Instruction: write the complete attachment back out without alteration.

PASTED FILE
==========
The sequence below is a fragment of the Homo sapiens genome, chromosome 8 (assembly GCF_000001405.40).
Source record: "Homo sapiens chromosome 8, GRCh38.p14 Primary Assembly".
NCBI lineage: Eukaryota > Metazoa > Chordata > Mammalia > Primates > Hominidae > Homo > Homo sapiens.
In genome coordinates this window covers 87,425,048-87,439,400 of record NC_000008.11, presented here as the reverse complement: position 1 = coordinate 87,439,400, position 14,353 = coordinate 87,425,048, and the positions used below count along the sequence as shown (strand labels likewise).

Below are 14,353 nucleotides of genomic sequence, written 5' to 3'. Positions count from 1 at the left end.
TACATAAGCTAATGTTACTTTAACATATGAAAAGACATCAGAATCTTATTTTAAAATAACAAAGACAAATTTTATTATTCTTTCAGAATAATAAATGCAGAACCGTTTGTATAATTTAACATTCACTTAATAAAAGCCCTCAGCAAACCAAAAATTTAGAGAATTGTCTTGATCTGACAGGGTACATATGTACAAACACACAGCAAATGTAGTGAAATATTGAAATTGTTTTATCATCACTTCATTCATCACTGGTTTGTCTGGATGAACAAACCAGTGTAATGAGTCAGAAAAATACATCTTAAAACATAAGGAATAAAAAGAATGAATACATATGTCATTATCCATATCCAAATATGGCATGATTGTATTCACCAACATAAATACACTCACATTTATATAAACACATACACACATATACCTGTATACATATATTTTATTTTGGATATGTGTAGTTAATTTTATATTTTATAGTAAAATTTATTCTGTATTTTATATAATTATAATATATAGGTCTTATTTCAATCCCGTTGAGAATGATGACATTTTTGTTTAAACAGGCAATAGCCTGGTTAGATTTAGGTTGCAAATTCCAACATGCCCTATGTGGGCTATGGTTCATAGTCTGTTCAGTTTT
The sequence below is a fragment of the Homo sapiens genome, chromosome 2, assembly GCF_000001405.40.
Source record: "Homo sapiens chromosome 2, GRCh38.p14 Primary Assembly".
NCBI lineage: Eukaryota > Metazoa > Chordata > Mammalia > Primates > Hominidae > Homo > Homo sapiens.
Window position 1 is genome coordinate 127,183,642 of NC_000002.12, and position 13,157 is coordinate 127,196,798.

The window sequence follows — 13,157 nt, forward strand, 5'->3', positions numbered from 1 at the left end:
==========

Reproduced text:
The sequence below is a fragment of the Homo sapiens genome, chromosome 8 (assembly GCF_000001405.40).
Source record: "Homo sapiens chromosome 8, GRCh38.p14 Primary Assembly".
NCBI lineage: Eukaryota > Metazoa > Chordata > Mammalia > Primates > Hominidae > Homo > Homo sapiens.
In genome coordinates this window covers 87,425,048-87,439,400 of record NC_000008.11, presented here as the reverse complement: position 1 = coordinate 87,439,400, position 14,353 = coordinate 87,425,048, and the positions used below count along the sequence as shown (strand labels likewise).

Below are 14,353 nucleotides of genomic sequence, written 5' to 3'. Positions count from 1 at the left end.
TACATAAGCTAATGTTACTTTAACATATGAAAAGACATCAGAATCTTATTTTAAAATAACAAAGACAAATTTTATTATTCTTTCAGAATAATAAATGCAGAACCGTTTGTATAATTTAACATTCACTTAATAAAAGCCCTCAGCAAACCAAAAATTTAGAGAATTGTCTTGATCTGACAGGGTACATATGTACAAACACACAGCAAATGTAGTGAAATATTGAAATTGTTTTATCATCACTTCATTCATCACTGGTTTGTCTGGATGAACAAACCAGTGTAATGAGTCAGAAAAATACATCTTAAAACATAAGGAATAAAAAGAATGAATACATATGTCATTATCCATATCCAAATATGGCATGATTGTATTCACCAACATAAATACACTCACATTTATATAAACACATACACACATATACCTGTATACATATATTTTATTTTGGATATGTGTAGTTAATTTTATATTTTATAGTAAAATTTATTCTGTATTTTATATAATTATAATATATAGGTCTTATTTCAATCCCGTTGAGAATGATGACATTTTTGTTTAAACAGGCAATAGCCTGGTTAGATTTAGGTTGCAAATTCCAACATGCCCTATGTGGGCTATGGTTCATAGTCTGTTCAGTTTT
The sequence below is a fragment of the Homo sapiens genome, chromosome 2, assembly GCF_000001405.40.
Source record: "Homo sapiens chromosome 2, GRCh38.p14 Primary Assembly".
NCBI lineage: Eukaryota > Metazoa > Chordata > Mammalia > Primates > Hominidae > Homo > Homo sapiens.
Window position 1 is genome coordinate 127,183,642 of NC_000002.12, and position 13,157 is coordinate 127,196,798.

The window sequence follows — 13,157 nt, forward strand, 5'->3', positions numbered from 1 at the left end: